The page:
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Paramount + is taking advantage of their own IP by having a miniseries based on the making of The Godfather movie. Despite being critically acclaimed and considered one of the greatest movies ever made, the producers and writers had to fight tooth and nail for this movie, receiving pushback from the mob, members of the Italian community, and even its own studio.
Everyone is trying to get their big break with this movie. Mario Puzo (Patrick Gallo), the author of the book is trying to prove that he can adapt his own work into a film. Producer Albert S. Ruddy (Miles Teller) just left his hit show Hogan’s Heros because he wanted to be a part of the magic that movies bring, however, his first film just flopped. Even Francis Ford Coppola (Dan Fogler) who has been a bit of an outcast in Hollywood, is trying to get out of director jail with this film. Paramount itself is trying to move up to being one of the lowest-ranked studios after several flops. Studio executive Barry Lapidus (Colin Hanks) reminds everyone that they can’t live off Rosemary’s Baby money forever.
However, Albert is receiving opposition from all sides in trying to make this movie. The studio frequently wants to make changes, even trying to have the movie be set in the present day. The Italian community thinks the movie would show them in a negative light. The biggest pushback is from the mob. Newly appointed leader Joe Colomo (Giovanni Ribisi) keeps being told that the movie is bad for business and needs to be shut down, so he and the mob send stong messages, including having Albert’s car shot at and leaving a copy of the book with a dead rat inside in the bed of Paramount executive Bob Evans (Matthew Goode).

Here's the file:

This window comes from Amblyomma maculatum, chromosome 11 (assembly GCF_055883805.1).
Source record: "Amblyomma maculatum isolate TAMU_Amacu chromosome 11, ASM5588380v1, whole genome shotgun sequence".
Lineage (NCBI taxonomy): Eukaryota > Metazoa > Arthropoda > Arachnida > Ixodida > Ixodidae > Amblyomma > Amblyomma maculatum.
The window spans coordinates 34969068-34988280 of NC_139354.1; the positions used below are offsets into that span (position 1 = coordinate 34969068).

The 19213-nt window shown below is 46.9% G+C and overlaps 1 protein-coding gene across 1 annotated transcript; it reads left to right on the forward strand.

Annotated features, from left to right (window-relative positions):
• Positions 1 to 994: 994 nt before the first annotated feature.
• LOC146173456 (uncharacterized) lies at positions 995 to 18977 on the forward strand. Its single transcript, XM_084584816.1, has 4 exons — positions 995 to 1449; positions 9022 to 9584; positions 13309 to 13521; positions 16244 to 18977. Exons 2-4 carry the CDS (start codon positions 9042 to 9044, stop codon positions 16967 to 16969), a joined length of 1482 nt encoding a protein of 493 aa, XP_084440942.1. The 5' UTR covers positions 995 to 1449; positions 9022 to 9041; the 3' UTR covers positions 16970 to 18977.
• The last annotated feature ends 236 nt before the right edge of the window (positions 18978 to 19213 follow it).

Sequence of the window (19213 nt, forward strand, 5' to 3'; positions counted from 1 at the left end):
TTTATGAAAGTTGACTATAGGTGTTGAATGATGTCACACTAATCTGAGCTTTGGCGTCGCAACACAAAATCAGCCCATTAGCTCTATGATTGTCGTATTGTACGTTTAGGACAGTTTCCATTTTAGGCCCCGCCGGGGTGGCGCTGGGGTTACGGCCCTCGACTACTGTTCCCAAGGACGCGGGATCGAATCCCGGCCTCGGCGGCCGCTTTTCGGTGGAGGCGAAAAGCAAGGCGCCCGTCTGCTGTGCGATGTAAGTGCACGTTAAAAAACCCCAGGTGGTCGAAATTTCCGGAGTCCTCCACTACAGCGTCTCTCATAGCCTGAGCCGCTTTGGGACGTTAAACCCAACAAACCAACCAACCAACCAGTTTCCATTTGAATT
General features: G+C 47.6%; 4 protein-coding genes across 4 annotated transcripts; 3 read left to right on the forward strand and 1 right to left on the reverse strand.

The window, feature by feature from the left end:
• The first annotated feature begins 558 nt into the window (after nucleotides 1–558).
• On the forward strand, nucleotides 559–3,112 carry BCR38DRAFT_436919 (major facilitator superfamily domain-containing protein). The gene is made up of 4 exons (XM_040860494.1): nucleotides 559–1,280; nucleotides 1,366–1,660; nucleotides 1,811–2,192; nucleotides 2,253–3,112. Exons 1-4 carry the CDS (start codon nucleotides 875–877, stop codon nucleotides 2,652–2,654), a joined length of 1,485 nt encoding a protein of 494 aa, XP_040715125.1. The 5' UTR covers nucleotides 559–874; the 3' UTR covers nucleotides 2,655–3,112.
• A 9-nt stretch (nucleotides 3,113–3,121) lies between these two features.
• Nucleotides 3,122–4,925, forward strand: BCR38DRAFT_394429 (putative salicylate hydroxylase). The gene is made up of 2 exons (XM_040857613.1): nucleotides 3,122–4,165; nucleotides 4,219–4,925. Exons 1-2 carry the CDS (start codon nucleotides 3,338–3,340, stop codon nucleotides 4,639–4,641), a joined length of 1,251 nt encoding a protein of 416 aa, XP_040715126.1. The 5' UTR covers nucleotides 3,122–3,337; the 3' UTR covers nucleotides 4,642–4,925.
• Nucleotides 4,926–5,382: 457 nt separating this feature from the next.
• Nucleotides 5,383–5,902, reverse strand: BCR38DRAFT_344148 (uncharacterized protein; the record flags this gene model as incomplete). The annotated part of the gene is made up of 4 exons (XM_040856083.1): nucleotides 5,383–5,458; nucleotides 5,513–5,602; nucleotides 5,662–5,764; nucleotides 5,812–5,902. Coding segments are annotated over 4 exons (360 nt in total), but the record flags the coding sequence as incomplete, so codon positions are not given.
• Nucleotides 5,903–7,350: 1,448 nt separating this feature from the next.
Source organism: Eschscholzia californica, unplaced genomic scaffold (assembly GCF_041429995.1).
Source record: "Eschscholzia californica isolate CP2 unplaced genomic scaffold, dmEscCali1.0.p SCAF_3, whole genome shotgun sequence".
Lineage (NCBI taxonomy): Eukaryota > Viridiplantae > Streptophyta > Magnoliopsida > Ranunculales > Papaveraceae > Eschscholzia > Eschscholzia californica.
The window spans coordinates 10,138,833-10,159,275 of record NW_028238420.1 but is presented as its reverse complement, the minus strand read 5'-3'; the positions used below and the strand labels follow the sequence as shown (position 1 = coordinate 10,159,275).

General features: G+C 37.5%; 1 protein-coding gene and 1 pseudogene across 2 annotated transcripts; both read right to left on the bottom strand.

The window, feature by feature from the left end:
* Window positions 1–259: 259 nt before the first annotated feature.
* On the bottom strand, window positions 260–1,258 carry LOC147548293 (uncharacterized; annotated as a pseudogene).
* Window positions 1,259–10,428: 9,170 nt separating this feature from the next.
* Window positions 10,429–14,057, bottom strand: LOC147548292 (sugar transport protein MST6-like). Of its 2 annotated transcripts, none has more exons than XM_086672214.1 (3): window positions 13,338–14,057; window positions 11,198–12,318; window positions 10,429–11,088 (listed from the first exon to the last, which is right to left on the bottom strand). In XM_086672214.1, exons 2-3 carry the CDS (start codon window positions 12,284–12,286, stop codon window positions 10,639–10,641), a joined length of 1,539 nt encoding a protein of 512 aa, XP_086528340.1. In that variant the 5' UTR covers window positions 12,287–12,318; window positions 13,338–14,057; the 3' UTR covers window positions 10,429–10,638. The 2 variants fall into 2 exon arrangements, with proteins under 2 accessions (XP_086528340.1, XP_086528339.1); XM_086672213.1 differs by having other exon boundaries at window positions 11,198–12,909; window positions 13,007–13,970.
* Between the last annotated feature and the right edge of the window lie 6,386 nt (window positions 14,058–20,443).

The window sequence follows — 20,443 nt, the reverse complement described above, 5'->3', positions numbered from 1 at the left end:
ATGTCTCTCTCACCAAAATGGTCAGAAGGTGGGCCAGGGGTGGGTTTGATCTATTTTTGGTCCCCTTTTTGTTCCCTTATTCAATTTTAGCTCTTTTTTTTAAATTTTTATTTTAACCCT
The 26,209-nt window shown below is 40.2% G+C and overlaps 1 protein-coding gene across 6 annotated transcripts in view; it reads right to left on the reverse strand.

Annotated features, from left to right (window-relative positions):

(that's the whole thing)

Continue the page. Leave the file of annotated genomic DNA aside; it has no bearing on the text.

The first two episodes of the show are very intriguing. The cast is great, especially Juno Temple as Bettye McCartt, Albert’s assistant who probably knows more about the business than anyone. However, by episode three, the show feels like it dragging on and adding unnecessary storylines such as his wife, Francoise Glazer (Nora Arnezeder), trying to push her way into the production business. The show definitely doesn’t need to be 10 hour-long episodes and the story could have been better told in the form of a movie or a shorter mini-series with only a few episodes. However, fans of The Godfather and cinephiles will love the behind-the-scenes story of the making of this classic.
The Offer starts streaming on Paramount + Thursdays starting April 28th. You can subscribe to Paramount + on Amazon and get a free 7-day trial.
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